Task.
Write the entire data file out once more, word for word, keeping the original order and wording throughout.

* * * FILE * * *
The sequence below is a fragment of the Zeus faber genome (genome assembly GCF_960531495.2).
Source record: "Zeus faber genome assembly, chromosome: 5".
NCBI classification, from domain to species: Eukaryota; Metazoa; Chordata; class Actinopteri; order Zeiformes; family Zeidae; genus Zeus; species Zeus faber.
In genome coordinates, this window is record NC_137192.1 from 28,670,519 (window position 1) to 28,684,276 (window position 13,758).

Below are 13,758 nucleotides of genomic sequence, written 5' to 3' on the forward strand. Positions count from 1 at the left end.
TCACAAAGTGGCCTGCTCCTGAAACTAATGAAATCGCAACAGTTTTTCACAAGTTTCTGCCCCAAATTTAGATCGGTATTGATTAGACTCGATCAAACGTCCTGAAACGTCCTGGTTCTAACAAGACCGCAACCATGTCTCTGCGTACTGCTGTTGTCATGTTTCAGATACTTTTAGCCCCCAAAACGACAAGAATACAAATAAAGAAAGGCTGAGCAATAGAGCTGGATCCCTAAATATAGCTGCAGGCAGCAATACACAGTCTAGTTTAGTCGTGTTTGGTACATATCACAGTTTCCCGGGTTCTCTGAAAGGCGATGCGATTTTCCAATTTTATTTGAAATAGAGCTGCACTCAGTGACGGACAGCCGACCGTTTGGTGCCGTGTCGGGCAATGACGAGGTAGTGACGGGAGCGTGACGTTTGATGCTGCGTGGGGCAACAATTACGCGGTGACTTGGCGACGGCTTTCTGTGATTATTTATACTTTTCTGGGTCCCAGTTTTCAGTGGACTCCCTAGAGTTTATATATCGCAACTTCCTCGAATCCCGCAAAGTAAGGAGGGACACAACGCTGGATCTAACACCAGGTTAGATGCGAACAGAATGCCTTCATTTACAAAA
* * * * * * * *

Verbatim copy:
The sequence below is a fragment of the Zeus faber genome (genome assembly GCF_960531495.2).
Source record: "Zeus faber genome assembly, chromosome: 5".
NCBI classification, from domain to species: Eukaryota; Metazoa; Chordata; class Actinopteri; order Zeiformes; family Zeidae; genus Zeus; species Zeus faber.
In genome coordinates, this window is record NC_137192.1 from 28,670,519 (window position 1) to 28,684,276 (window position 13,758).

Below are 13,758 nucleotides of genomic sequence, written 5' to 3' on the forward strand. Positions count from 1 at the left end.
TCACAAAGTGGCCTGCTCCTGAAACTAATGAAATCGCAACAGTTTTTCACAAGTTTCTGCCCCAAATTTAGATCGGTATTGATTAGACTCGATCAAACGTCCTGAAACGTCCTGGTTCTAACAAGACCGCAACCATGTCTCTGCGTACTGCTGTTGTCATGTTTCAGATACTTTTAGCCCCCAAAACGACAAGAATACAAATAAAGAAAGGCTGAGCAATAGAGCTGGATCCCTAAATATAGCTGCAGGCAGCAATACACAGTCTAGTTTAGTCGTGTTTGGTACATATCACAGTTTCCCGGGTTCTCTGAAAGGCGATGCGATTTTCCAATTTTATTTGAAATAGAGCTGCACTCAGTGACGGACAGCCGACCGTTTGGTGCCGTGTCGGGCAATGACGAGGTAGTGACGGGAGCGTGACGTTTGATGCTGCGTGGGGCAACAATTACGCGGTGACTTGGCGACGGCTTTCTGTGATTATTTATACTTTTCTGGGTCCCAGTTTTCAGTGGACTCCCTAGAGTTTATATATCGCAACTTCCTCGAATCCCGCAAAGTAAGGAGGGACACAACGCTGGATCTAACACCAGGTTAGATGCGAACAGAATGCCTTCATTTACAAAA